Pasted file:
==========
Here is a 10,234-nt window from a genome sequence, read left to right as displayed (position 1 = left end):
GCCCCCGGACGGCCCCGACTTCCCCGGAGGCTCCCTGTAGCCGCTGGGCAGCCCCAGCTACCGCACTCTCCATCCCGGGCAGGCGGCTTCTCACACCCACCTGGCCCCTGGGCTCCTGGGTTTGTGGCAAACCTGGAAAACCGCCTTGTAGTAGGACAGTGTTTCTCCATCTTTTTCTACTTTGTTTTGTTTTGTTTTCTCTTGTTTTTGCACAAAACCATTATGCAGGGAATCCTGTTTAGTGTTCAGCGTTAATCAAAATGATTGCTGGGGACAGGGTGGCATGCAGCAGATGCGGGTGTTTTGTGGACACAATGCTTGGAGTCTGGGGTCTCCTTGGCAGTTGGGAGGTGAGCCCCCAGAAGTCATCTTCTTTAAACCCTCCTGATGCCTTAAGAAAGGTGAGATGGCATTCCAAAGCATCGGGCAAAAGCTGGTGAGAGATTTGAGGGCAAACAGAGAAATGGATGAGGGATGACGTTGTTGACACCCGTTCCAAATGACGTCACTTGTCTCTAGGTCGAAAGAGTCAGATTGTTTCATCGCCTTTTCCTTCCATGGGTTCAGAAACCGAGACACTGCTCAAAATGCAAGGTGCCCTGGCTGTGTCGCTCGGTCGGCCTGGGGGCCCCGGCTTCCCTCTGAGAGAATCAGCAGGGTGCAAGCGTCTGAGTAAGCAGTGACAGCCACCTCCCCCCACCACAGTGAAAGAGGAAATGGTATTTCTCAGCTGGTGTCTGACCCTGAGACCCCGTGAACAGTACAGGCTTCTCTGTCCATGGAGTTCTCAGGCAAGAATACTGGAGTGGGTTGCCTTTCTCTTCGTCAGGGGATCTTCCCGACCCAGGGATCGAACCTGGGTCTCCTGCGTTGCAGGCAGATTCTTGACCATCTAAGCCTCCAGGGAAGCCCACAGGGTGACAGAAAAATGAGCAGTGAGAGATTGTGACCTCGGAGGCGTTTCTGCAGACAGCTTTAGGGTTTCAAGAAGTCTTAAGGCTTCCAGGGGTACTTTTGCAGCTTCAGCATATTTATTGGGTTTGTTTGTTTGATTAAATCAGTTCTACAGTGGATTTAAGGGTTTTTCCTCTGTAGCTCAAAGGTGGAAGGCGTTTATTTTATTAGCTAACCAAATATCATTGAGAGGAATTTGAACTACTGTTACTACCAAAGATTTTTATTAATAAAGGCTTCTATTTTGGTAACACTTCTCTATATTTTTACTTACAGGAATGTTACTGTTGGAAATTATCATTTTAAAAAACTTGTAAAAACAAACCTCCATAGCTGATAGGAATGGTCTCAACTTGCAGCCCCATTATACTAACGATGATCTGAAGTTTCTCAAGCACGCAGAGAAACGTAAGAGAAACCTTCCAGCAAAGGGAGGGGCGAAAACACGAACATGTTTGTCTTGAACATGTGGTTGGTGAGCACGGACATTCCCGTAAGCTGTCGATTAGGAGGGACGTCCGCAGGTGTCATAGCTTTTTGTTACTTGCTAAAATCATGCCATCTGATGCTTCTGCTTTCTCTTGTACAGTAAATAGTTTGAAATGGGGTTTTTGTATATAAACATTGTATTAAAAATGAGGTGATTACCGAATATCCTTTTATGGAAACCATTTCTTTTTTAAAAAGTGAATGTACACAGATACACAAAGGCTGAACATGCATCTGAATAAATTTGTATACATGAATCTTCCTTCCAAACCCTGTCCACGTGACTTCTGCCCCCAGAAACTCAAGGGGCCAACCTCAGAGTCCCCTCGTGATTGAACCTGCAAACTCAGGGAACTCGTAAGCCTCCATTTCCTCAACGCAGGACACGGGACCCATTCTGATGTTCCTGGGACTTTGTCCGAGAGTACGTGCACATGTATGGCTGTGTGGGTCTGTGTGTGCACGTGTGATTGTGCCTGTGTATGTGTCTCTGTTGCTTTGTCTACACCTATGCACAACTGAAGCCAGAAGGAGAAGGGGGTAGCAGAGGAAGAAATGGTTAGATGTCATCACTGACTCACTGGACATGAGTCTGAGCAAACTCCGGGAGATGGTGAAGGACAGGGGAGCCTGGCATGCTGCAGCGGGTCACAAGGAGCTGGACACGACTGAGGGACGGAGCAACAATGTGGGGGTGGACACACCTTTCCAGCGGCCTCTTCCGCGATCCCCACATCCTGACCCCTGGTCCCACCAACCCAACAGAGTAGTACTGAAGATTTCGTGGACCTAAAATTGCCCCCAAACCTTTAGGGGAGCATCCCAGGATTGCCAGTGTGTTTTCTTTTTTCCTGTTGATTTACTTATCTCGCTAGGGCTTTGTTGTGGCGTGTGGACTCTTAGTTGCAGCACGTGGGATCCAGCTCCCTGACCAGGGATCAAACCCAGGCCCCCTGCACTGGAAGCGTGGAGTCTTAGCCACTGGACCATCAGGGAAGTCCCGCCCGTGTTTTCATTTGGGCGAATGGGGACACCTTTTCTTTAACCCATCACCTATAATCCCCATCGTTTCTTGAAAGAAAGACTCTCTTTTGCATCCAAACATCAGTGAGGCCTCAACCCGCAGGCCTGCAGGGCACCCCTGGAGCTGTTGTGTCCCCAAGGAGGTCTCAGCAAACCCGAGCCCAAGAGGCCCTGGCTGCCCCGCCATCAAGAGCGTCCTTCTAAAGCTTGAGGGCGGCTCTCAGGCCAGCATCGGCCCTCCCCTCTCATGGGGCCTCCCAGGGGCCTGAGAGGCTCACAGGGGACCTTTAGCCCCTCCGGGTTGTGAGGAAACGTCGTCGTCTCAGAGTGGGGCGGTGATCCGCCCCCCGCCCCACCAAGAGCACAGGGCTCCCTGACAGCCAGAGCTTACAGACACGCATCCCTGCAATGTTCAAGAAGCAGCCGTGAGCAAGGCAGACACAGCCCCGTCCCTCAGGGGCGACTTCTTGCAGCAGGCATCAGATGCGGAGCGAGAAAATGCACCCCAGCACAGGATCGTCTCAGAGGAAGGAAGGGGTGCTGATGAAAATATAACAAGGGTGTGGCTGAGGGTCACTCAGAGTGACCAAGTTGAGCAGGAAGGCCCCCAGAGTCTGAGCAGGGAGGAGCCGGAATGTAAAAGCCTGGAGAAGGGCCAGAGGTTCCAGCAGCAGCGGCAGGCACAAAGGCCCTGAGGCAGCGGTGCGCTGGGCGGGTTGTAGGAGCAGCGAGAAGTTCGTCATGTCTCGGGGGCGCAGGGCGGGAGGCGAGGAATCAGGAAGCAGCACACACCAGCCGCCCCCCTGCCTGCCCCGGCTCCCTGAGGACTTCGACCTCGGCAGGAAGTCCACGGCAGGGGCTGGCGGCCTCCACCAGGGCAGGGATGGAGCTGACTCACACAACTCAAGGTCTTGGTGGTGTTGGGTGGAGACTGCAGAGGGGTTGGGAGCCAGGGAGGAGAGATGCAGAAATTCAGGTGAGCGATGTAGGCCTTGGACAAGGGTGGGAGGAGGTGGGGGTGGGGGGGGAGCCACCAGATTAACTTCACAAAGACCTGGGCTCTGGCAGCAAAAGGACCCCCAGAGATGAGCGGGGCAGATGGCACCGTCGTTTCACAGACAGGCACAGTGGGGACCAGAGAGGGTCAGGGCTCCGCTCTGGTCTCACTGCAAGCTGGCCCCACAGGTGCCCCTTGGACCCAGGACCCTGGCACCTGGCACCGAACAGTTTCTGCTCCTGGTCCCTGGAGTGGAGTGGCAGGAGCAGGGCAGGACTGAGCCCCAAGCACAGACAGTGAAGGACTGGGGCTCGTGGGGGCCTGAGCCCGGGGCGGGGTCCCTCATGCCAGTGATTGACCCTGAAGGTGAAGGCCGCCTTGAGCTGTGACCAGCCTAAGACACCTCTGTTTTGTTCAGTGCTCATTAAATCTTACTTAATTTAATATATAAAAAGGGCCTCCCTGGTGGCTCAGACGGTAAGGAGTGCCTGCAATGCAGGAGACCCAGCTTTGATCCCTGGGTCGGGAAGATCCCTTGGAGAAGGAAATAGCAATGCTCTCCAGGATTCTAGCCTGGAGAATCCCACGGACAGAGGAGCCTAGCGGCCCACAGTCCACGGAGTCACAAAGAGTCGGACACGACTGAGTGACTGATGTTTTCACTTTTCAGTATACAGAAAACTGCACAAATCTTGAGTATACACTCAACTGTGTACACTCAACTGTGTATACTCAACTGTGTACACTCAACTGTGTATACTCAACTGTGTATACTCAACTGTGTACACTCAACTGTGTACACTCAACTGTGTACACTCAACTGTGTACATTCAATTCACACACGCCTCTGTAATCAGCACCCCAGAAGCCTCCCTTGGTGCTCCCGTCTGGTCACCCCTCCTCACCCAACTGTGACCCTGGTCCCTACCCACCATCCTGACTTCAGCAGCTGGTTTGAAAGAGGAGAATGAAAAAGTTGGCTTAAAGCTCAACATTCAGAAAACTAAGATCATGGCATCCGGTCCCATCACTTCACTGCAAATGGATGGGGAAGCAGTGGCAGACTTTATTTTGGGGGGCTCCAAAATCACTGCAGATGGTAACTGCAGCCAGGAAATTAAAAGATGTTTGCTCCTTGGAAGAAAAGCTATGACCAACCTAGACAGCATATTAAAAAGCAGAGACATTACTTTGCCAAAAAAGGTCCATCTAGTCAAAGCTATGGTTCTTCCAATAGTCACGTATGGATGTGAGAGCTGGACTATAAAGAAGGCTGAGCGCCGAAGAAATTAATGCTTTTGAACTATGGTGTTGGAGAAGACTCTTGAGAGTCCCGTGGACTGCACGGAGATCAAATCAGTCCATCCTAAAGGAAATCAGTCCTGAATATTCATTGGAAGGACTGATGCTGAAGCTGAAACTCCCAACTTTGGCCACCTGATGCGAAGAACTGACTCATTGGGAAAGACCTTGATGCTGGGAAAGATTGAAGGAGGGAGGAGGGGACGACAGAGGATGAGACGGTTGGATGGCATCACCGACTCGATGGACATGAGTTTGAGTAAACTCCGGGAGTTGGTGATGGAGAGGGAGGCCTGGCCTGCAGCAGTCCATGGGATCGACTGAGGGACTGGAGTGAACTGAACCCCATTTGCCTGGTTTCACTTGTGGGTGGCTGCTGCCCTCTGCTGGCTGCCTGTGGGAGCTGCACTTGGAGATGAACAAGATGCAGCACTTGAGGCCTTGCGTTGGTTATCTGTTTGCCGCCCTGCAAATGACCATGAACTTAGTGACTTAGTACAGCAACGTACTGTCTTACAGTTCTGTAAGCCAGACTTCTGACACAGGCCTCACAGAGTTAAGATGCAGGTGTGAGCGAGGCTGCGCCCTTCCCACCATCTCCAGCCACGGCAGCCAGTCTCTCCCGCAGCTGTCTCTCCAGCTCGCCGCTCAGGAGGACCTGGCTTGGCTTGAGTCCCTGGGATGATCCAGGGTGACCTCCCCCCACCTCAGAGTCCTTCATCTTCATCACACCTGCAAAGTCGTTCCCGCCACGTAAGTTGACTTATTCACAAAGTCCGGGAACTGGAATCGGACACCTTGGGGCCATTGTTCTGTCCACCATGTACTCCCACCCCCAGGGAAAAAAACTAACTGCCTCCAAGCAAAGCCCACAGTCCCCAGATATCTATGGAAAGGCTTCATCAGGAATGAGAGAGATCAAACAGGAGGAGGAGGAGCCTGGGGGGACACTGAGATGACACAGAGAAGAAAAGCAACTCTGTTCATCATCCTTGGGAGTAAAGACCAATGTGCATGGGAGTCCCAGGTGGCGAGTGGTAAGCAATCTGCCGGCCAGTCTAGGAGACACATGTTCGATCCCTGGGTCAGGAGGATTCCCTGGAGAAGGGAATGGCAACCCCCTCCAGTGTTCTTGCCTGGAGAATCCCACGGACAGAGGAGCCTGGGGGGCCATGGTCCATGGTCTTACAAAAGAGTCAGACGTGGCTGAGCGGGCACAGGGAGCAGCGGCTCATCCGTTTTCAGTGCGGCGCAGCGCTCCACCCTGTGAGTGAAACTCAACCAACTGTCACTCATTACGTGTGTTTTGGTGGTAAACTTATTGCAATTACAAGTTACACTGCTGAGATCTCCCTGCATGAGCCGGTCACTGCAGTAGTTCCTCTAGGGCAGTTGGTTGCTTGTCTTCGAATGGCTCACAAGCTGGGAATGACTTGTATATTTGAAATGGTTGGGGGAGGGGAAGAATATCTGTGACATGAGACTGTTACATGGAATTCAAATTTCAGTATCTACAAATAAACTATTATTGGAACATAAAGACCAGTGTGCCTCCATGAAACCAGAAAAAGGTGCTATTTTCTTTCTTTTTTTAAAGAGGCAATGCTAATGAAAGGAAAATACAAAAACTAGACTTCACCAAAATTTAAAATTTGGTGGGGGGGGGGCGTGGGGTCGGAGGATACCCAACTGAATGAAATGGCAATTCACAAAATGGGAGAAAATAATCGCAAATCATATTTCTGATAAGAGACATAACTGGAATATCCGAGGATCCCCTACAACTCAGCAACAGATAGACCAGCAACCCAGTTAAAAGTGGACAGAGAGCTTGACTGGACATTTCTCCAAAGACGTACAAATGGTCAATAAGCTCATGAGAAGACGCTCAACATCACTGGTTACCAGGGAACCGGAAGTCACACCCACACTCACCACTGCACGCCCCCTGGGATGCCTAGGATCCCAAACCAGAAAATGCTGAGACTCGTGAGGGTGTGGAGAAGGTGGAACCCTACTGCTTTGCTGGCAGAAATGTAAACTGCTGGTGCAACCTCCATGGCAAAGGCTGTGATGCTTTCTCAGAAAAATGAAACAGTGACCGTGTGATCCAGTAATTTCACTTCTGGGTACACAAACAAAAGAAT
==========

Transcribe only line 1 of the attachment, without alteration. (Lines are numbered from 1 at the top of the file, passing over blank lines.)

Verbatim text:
Here is a 10,234-nt window from a genome sequence, read left to right as displayed (position 1 = left end):